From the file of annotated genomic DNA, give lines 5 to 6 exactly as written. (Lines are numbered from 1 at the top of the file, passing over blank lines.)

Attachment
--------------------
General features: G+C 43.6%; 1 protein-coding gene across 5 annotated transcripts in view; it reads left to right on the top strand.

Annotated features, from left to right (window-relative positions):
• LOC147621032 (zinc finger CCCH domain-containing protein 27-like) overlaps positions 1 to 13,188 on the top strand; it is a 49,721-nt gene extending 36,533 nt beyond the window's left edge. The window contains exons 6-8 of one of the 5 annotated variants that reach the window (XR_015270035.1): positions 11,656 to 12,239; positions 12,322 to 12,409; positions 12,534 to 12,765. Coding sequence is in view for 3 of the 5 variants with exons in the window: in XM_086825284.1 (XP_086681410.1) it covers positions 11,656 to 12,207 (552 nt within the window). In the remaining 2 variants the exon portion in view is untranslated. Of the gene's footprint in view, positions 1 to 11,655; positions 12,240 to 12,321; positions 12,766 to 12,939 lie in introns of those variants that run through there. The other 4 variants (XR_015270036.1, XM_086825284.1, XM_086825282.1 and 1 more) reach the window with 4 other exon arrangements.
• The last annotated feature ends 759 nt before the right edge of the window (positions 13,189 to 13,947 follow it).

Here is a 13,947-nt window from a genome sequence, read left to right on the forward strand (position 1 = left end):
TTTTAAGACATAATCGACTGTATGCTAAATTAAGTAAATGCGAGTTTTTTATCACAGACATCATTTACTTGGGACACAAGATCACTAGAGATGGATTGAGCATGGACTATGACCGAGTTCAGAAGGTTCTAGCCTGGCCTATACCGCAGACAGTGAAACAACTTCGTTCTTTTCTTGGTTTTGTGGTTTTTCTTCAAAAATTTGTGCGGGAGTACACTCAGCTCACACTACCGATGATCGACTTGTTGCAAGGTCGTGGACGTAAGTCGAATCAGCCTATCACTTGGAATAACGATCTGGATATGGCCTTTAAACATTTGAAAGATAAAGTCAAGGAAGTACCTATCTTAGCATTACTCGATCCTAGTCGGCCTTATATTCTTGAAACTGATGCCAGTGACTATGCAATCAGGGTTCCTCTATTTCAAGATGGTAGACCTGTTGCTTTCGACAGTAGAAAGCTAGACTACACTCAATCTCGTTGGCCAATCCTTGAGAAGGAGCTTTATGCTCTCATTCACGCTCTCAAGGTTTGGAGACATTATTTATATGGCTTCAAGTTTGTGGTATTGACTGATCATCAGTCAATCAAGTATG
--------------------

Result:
Here is a 13,947-nt window from a genome sequence, read left to right on the forward strand (position 1 = left end):
TTTTAAGACATAATCGACTGTATGCTAAATTAAGTAAATGCGAGTTTTTTATCACAGACATCATTTACTTGGGACACAAGATCACTAGAGATGGATTGAGCATGGACTATGACCGAGTTCAGAAGGTTCTAGCCTGGCCTATACCGCAGACAGTGAAACAACTTCGTTCTTTTCTTGGTTTTGTGGTTTTTCTTCAAAAATTTGTGCGGGAGTACACTCAGCTCACACTACCGATGATCGACTTGTTGCAAGGTCGTGGACGTAAGTCGAATCAGCCTATCACTTGGAATAACGATCTGGATATGGCCTTTAAACATTTGAAAGATAAAGTCAAGGAAGTACCTATCTTAGCATTACTCGATCCTAGTCGGCCTTATATTCTTGAAACTGATGCCAGTGACTATGCAATCAGGGTTCCTCTATTTCAAGATGGTAGACCTGTTGCTTTCGACAGTAGAAAGCTAGACTACACTCAATCTCGTTGGCCAATCCTTGAGAAGGAGCTTTATGCTCTCATTCACGCTCTCAAGGTTTGGAGACATTATTTATATGGCTTCAAGTTTGTGGTATTGACTGATCATCAGTCAATCAAGTATG